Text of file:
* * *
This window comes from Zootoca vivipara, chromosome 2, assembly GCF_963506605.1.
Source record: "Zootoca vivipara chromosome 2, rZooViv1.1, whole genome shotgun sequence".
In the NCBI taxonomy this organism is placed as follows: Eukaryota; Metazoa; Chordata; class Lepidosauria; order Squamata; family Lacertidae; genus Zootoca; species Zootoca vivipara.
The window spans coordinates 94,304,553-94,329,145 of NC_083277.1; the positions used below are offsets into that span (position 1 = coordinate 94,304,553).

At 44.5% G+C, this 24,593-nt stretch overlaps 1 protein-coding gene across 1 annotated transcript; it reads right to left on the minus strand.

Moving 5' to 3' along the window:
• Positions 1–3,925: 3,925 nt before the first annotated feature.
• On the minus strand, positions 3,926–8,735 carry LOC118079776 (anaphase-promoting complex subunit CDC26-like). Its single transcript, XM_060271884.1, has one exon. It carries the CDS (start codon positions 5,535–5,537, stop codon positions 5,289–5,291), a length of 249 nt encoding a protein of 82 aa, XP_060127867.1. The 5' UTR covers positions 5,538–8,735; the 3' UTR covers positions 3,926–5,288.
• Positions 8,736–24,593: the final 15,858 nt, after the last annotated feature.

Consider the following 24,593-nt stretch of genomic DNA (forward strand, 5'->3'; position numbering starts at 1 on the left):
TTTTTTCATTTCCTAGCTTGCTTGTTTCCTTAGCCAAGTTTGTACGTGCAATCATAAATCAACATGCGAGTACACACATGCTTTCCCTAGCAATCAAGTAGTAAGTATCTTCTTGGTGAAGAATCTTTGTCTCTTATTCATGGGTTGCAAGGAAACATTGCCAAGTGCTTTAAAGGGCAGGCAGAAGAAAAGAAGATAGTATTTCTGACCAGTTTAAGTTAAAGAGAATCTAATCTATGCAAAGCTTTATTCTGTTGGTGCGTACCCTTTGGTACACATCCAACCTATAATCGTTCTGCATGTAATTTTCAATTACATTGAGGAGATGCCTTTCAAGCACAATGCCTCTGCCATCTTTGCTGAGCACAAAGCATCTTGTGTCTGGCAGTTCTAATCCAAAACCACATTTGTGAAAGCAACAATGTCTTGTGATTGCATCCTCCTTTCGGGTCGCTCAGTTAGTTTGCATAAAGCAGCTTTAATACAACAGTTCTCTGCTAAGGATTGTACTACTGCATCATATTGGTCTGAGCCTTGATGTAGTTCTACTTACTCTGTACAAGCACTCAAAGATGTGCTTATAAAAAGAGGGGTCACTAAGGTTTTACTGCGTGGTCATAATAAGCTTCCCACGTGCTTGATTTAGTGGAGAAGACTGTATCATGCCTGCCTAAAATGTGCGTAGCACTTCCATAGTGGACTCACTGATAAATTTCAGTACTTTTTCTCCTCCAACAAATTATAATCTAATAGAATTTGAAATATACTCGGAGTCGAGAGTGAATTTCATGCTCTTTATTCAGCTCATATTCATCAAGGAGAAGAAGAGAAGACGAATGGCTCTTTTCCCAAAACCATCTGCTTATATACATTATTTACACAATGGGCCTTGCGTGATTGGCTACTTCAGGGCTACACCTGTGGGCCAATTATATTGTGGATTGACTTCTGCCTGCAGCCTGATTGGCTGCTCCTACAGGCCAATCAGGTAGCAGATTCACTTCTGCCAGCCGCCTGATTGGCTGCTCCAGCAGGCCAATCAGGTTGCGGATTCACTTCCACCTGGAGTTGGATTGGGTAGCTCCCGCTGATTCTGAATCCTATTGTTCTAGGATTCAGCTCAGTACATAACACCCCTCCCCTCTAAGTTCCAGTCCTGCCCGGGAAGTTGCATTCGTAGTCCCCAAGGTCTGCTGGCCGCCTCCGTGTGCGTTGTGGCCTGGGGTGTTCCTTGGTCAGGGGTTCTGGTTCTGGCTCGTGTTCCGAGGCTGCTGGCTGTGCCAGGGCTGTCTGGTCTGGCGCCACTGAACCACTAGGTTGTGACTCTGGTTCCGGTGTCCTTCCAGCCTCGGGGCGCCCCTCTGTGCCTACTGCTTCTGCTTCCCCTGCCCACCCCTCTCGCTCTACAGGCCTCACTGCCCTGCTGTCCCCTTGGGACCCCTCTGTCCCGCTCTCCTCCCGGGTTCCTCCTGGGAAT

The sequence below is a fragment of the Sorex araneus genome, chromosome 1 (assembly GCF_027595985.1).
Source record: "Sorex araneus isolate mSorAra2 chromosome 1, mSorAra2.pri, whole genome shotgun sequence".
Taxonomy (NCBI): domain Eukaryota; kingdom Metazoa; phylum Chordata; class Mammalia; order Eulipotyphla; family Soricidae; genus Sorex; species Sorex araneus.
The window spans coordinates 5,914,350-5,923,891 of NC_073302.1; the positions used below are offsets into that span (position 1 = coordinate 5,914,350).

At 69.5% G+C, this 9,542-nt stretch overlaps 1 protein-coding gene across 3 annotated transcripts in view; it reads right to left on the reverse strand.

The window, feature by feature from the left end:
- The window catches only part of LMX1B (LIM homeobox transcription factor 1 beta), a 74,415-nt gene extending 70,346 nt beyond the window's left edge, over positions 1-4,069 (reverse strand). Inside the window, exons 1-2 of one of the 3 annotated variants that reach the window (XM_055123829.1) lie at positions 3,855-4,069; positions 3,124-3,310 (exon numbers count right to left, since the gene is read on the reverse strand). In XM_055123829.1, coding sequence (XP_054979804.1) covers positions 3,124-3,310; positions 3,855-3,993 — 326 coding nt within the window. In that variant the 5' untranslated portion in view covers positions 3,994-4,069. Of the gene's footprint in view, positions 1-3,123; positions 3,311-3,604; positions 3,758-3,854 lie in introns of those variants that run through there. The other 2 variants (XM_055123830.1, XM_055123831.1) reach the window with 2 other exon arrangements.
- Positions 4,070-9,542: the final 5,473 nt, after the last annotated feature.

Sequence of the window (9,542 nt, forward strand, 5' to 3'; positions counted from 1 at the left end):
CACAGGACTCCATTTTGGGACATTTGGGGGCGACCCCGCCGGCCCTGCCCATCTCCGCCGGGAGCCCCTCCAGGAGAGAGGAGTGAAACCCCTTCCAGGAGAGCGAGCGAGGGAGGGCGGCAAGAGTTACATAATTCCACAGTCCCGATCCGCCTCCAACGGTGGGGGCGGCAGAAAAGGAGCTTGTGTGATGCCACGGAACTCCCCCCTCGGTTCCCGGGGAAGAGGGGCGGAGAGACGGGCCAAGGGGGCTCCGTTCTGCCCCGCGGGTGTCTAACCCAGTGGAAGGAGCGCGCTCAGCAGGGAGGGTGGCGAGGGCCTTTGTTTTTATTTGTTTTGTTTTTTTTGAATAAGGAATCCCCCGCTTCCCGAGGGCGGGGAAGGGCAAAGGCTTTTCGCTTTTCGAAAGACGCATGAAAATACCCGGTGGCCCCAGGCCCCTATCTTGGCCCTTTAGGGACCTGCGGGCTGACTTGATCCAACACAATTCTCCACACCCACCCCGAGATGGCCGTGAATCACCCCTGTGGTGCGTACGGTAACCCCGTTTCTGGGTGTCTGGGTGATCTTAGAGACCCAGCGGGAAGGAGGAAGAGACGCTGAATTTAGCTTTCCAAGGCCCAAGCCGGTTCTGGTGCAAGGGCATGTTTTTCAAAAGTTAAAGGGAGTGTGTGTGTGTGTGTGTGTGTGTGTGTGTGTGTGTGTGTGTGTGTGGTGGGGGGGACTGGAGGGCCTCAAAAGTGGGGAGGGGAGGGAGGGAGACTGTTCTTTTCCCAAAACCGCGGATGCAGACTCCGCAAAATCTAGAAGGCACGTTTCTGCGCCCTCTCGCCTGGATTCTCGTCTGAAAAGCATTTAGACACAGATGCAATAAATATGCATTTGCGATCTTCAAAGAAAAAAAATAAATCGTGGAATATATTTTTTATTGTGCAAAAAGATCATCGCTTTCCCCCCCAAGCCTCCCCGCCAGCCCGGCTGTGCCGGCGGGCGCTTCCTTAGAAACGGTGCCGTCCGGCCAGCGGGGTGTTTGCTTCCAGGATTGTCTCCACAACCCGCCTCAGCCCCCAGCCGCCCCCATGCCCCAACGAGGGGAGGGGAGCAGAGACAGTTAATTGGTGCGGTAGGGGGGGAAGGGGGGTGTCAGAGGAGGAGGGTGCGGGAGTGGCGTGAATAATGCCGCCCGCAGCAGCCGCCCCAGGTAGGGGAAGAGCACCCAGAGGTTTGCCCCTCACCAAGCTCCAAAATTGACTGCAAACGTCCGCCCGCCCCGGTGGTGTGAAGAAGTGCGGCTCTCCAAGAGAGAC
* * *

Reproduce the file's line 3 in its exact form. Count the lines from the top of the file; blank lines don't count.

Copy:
In the NCBI taxonomy this organism is placed as follows: Eukaryota; Metazoa; Chordata; class Lepidosauria; order Squamata; family Lacertidae; genus Zootoca; species Zootoca vivipara.